Woolwich & Wellesley Township's Local Community Newspaper | Elmira, Ontario, Canada
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Woolwich eyes affordable housing project for Kiwanis House

The former Kiwanis House property in Elmira will be used to provide affordable housing under a township proposal aired last week.

Woolwich is looking to declare as surplus the land at 28 South St. W. If that goes through, the plan is to request proposals to develop housing on the site at the corner of Snyder Avenue, near the Woolwich Memorial Centre.

The site currently contains an unoccupied detached house, an accessory shed, a community garden and approximately half of an existing parking lot (28 spaces) adjacent to Lions Hall.

“The township will consider a range of options in the RFP (request for proposals) including selling the subject lands with the commitment to construct and maintain the lands for affordable housing or retain ownership of the subject lands but have the successful proponent construct and manage the affordable housing project,” said planner John Scarfone in a report prepared for a public meeting December 7.

Along with two letters of support for affordable housing, councillors heard from two other residents concerned about traffic issues in the neighbourhood.

South Street resident Marc McInerney, who addressed councillors in the online meeting, said repurposing the site makes sense, but requested attention be paid to the impact of increased traffic. He noted volumes are already picking up at the WMC and a new multi-unit residential building is slated for the nearby former township pool property at the corner of Ernst Street.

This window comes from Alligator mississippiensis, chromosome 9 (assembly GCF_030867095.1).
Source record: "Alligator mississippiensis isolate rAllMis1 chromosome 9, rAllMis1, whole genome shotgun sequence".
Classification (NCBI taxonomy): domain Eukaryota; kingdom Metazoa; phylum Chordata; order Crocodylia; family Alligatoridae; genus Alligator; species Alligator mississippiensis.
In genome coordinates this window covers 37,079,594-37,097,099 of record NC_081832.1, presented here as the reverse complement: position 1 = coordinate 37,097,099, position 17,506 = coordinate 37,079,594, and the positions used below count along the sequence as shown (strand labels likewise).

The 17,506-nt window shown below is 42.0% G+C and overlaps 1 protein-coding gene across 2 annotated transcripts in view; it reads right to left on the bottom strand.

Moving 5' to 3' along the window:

“I’m concerned about parking and traffic, not just for the Kiwanis House,” he said, pointing to potential loss of on-street parking and the need for traffic-calming measures.

Growing traffic issues in Elmira were addressed by resident Judy Furlong in a written submission.

“Perhaps before creating the new subdivision on Barnswallow and increasing density in the core, we should address the traffic flow in and out of town, as well as around the downtown core,” she wrote.

Those concerns were echoed by Coun. Patrick Merlihan, who welcomed the affordable housing plan as a solution to longstanding talks about the future of the vacant Kiwanis House.

Coun. Scott McMillan added there should be ample parking at the WMC to compensate for the loss of spaces adjacent to Lions Hall.

Deanne Friess, the township’s director of development services, said the final configuration of the parking spaces and the property itself will depend on the housing plan that is chosen, should the project go ahead.

Last week’s discussion was just the first public meeting required to declare the land surplus, with a staff report coming back to council at a later date.

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